Can not find -sec MOT -var MOT -num 1
        Can not find -sec IO -var IO -num 1
        Can not find -sec LINUXCNC -var NML_FILE -num 1
        Can not find -sec EMC -var NML_FILE -num 1
        Waiting for component ‘Hal2Arduino’ to become ready……………………………………………………………………………….
        Traceback (most recent call last):
        File “/usr/bin/axis”, line 3078, in
        vcpparse.create_vcp(f, comp)
        File “/usr/lib/pymodules/python2.6/vcpparse.py”, line 177, in create_vcp
        read_file()
        File “/usr/lib/pymodules/python2.6/vcpparse.py”, line 47, in read_file
        doc = xml.dom.minidom.parse(filename)
        File “/usr/lib/python2.6/xml/dom/minidom.py”, line 1918, in parse
        return expatbuilder.parse(file)
        File “/usr/lib/python2.6/xml/dom/expatbuilder.py”, line 922, in parse
        fp = open(file, ‘rb’)
        IOError: [Errno 2] No such file or directory: ‘custompanel.xml’
        3910
        PID TTY STAT TIME COMMAND
        3969
        PID TTY STAT TIME COMMAND

        Unloading hal components
        Traceback (most recent call last):
        File “/home/jeff/linuxcnc/configs/my-mill/HAL2Arduino-0.4.py”, line 2005, in
        commandHandler(str(listOfCommands), str(listOfAxis))
        File “/home/jeff/linuxcnc/configs/my-mill/HAL2Arduino-0.4.py”, line 1176, in commandHandler
        sleep(0.001)
        KeyboardInterrupt
        Unhandled exception in thread started by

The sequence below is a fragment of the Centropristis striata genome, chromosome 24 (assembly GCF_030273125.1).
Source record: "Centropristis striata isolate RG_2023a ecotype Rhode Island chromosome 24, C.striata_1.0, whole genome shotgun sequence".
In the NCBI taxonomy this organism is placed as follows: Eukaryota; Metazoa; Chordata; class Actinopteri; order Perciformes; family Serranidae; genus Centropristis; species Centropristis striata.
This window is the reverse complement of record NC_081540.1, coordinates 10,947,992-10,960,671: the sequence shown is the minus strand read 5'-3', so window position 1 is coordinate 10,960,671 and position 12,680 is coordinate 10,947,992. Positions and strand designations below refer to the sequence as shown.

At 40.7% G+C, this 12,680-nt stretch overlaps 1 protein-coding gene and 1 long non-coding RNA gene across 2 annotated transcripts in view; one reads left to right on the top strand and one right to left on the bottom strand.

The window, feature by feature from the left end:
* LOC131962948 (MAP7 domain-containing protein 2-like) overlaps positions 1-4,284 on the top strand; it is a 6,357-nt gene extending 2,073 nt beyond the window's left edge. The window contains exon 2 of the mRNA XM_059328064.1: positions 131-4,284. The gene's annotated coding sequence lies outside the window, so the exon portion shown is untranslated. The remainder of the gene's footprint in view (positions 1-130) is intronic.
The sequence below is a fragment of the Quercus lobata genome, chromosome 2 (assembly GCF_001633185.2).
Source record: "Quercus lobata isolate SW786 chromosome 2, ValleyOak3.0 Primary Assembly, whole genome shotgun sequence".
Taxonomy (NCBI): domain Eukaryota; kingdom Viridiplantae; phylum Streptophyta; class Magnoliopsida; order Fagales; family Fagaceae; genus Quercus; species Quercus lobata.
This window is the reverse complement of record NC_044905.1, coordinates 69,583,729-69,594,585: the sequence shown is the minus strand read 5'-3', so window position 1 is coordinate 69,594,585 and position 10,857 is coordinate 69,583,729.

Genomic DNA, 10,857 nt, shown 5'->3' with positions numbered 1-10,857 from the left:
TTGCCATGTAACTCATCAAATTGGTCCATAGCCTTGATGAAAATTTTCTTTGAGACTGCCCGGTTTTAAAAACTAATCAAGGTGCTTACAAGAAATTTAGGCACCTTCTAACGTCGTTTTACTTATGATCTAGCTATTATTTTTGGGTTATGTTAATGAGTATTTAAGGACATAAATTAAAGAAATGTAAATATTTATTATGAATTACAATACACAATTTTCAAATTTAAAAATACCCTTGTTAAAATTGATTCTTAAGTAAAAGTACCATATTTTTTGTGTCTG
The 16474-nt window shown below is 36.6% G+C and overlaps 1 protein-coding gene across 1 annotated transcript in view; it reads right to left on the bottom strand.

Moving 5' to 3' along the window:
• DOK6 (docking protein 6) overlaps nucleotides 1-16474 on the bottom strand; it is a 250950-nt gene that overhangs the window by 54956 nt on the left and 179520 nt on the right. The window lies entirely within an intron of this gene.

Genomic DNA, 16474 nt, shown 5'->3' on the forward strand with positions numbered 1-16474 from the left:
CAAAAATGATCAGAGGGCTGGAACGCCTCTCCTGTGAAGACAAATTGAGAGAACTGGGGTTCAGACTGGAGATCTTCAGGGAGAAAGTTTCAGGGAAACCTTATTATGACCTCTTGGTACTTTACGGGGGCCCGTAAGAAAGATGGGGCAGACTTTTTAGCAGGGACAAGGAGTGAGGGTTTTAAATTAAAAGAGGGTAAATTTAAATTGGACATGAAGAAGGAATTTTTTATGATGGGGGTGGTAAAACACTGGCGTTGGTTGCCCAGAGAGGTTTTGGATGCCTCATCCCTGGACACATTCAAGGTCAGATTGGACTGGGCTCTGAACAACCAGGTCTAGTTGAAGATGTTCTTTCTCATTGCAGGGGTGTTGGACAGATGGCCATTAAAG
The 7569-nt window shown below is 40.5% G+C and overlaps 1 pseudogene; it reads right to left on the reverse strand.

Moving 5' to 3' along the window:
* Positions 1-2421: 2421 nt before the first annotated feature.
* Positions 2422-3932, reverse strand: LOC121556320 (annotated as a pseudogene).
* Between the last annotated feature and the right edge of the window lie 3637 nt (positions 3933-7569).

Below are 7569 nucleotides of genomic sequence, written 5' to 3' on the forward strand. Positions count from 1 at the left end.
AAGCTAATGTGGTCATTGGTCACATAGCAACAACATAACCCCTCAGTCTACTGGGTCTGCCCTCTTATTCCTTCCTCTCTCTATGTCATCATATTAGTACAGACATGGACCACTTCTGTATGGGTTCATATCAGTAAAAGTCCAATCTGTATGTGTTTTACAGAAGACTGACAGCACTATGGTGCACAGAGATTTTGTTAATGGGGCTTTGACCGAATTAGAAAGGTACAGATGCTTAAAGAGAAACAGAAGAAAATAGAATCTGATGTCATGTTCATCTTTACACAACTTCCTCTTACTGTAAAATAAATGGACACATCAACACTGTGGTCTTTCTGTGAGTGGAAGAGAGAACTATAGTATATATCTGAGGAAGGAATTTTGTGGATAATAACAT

Error in sys.excepthook:

        Original exception was:
        Unhandled exception in thread started by
        Error in sys.excepthook:

      • dewy721 says:

        Actually that’s the HAL2Arduino module waiting to the arduino to respond.

        What comport is your Arduino on?

  5. Jeff says:

    Thanks for the reply ….. I found out by trial and error that I needed to run the StepComp Wizard and all is well and that was the only thing that stopped me from getting it to run. I also needed to add a tool table file from another machine to get rid of all of the errors.

    After I had success I began looking at the documentation for Linuxcnc and was unable to find out where youre getting the command numbers from …. for instance the command 900,was that a number you assigned or made up or where did it come from ?

    On another note, did you ever experiment with an encoder to attempt an interface an “jog wheel”
    or do you have any insight on how to interface it ? The most difficult thing I had to accomplish with Mach3 was the jog wheel and I want to accomplish that before I proceed with the total retrofit to LinuxCNC because I had problems with the jog wheel “running on” after you stopped rotating the encoder.

    I did interface an existing push button on my pendant to simulate a limit swith and it worked great so all of the other functionality should not be an issue.

    Hats off and a toast to you …. great job

    • dewy721 says:

      Thanks! And hats off to you for the prompt and intuitive diagnostics, resolution + modification. πŸ™‚

      As for the command numbers: Those are my simple little creation. I needed a simple numbers only communication that the Arduino could easily digest. So, hence numbered commands it was. I tried to leave room for developer expansion as well as user customization.

      On the computer side: Open the HAL2Arduino.py file with a text editor and you see the commands as listed within the code. (Python format)

      On the Arduino side: Open the HAL2Arduino.ino then click on the “program” tab. Within processCommand function you see how those commands are put to use.

      So in a nutshell, I had to build the code up on both sides to make it work, at least to the extent that it yet does.

      Encoders: Funny that you mention it. EMC2Arduino 0.2 is built around the encoded servo motors of my old / hacked HP plotter. The only “CNC Machine” I own. Since then, everything I’ve been coding is based solely on a mental image, handful of loose switches, a quadstepper board and four nema23 steppers I have laying around.